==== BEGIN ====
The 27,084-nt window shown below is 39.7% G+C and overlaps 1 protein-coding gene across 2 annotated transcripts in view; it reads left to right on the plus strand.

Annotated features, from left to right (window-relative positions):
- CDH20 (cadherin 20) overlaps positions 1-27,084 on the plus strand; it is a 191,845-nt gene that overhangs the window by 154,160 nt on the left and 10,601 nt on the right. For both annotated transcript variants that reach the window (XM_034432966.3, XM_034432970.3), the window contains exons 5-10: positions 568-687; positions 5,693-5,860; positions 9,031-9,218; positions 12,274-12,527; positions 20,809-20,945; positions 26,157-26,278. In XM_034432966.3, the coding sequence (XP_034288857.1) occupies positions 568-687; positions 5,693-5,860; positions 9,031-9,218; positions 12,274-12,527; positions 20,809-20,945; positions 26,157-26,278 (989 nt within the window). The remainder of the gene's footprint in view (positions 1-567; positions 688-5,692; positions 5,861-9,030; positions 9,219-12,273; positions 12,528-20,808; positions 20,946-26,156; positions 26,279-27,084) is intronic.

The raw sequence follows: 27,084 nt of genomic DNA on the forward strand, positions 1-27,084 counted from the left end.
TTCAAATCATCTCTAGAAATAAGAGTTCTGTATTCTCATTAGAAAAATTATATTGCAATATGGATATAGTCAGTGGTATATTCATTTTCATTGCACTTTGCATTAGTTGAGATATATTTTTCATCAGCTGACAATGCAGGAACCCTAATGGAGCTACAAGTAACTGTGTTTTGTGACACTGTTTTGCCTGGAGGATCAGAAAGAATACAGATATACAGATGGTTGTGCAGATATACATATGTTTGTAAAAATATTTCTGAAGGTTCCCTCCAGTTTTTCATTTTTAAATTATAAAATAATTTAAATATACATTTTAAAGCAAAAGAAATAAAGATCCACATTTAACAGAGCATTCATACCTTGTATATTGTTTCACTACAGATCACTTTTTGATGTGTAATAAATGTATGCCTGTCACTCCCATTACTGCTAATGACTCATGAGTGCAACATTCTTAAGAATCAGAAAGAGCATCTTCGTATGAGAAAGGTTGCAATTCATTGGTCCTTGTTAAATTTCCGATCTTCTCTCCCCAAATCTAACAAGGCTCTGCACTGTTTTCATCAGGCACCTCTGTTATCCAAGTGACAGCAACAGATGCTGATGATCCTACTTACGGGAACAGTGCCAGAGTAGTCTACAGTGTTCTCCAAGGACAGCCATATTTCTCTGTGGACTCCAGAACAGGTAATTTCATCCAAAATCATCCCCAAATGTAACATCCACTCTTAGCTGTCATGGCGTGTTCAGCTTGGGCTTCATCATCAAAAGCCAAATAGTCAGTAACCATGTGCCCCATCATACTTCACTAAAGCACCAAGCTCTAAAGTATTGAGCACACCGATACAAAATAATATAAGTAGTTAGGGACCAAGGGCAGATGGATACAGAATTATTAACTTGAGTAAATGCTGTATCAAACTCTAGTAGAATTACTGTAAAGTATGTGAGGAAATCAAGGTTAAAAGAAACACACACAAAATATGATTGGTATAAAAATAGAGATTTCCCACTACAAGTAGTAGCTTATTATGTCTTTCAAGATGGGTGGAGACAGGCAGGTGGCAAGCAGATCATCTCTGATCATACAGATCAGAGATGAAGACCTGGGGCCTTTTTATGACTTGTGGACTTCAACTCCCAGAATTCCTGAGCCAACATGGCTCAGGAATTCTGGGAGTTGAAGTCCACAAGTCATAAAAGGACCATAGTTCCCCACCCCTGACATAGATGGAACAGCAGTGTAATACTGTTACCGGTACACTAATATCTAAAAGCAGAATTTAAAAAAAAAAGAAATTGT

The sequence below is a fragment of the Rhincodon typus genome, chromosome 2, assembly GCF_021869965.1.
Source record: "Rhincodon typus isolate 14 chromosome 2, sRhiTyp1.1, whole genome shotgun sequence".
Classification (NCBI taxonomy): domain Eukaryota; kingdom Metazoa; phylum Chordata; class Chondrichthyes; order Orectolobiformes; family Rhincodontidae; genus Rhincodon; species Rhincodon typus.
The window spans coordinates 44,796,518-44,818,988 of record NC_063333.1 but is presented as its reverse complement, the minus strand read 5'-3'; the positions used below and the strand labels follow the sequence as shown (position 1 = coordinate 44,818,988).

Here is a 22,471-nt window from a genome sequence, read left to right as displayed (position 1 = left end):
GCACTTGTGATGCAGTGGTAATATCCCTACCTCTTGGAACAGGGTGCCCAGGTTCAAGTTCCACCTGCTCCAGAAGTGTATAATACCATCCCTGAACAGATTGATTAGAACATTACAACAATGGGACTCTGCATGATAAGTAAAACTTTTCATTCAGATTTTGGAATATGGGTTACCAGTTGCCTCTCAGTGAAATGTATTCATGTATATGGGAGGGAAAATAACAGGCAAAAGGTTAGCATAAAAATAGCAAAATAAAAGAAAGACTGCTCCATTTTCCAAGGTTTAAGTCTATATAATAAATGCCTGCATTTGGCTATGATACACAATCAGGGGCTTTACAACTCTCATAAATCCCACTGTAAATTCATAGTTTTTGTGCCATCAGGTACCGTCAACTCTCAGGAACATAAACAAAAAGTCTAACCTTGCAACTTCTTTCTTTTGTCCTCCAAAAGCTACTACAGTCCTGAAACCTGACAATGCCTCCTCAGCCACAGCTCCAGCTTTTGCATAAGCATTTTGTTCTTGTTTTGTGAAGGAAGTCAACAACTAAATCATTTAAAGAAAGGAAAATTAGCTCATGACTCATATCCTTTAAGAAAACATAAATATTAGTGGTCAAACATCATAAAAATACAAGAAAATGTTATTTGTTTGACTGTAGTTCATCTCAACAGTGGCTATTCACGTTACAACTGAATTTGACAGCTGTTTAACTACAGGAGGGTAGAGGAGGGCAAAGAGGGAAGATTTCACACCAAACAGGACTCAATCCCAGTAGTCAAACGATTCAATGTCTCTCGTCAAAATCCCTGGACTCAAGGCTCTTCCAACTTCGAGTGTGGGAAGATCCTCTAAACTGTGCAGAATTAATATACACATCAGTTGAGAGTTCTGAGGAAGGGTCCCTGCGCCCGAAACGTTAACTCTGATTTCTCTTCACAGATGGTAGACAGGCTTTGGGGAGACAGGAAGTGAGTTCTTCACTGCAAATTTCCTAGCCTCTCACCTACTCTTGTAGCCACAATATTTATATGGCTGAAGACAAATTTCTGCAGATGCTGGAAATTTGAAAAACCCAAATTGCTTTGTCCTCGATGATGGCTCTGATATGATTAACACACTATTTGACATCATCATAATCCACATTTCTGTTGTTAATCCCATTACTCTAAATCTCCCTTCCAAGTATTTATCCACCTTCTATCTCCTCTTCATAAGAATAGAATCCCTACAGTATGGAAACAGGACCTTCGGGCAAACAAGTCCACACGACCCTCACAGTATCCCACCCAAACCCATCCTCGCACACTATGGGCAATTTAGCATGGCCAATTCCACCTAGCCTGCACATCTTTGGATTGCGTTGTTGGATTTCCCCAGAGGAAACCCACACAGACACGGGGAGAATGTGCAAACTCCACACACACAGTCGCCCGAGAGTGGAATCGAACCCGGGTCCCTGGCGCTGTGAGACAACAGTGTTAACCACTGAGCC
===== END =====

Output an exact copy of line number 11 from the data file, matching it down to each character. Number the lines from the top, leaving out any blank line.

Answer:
GCACTTGTGATGCAGTGGTAATATCCCTACCTCTTGGAACAGGGTGCCCAGGTTCAAGTTCCACCTGCTCCAGAAGTGTATAATACCATCCCTGAACAGATTGATTAGAACATTACAACAATGGGACTCTGCATGATAAGTAAAACTTTTCATTCAGATTTTGGAATATGGGTTACCAGTTGCCTCTCAGTGAAATGTATTCATGTATATGGGAGGGAAAATAACAGGCAAAAGGTTAGCATAAAAATAGCAAAATAAAAGAAAGACTGCTCCATTTTCCAAGGTTTAAGTCTATATAATAAATGCCTGCATTTGGCTATGATACACAATCAGGGGCTTTACAACTCTCATAAATCCCACTGTAAATTCATAGTTTTTGTGCCATCAGGTACCGTCAACTCTCAGGAACATAAACAAAAAGTCTAACCTTGCAACTTCTTTCTTTTGTCCTCCAAAAGCTACTACAGTCCTGAAACCTGACAATGCCTCCTCAGCCACAGCTCCAGCTTTTGCATAAGCATTTTGTTCTTGTTTTGTGAAGGAAGTCAACAACTAAATCATTTAAAGAAAGGAAAATTAGCTCATGACTCATATCCTTTAAGAAAACATAAATATTAGTGGTCAAACATCATAAAAATACAAGAAAATGTTATTTGTTTGACTGTAGTTCATCTCAACAGTGGCTATTCACGTTACAACTGAATTTGACAGCTGTTTAACTACAGGAGGGTAGAGGAGGGCAAAGAGGGAAGATTTCACACCAAACAGGACTCAATCCCAGTAGTCAAACGATTCAATGTCTCTCGTCAAAATCCCTGGACTCAAGGCTCTTCCAACTTCGAGTGTGGGAAGATCCTCTAAACTGTGCAGAATTAATATACACATCAGTTGAGAGTTCTGAGGAAGGGTCCCTGCGCCCGAAACGTTAACTCTGATTTCTCTTCACAGATGGTAGACAGGCTTTGGGGAGACAGGAAGTGAGTTCTTCACTGCAAATTTCCTAGCCTCTCACCTACTCTTGTAGCCACAATATTTATATGGCTGAAGACAAATTTCTGCAGATGCTGGAAATTTGAAAAACCCAAATTGCTTTGTCCTCGATGATGGCTCTGATATGATTAACACACTATTTGACATCATCATAATCCACATTTCTGTTGTTAATCCCATTACTCTAAATCTCCCTTCCAAGTATTTATCCACCTTCTATCTCCTCTTCATAAGAATAGAATCCCTACAGTATGGAAACAGGACCTTCGGGCAAACAAGTCCACACGACCCTCACAGTATCCCACCCAAACCCATCCTCGCACACTATGGGCAATTTAGCATGGCCAATTCCACCTAGCCTGCACATCTTTGGATTGCGTTGTTGGATTTCCCCAGAGGAAACCCACACAGACACGGGGAGAATGTGCAAACTCCACACACACAGTCGCCCGAGAGTGGAATCGAACCCGGGTCCCTGGCGCTGTGAGACAACAGTGTTAACCACTGAGCC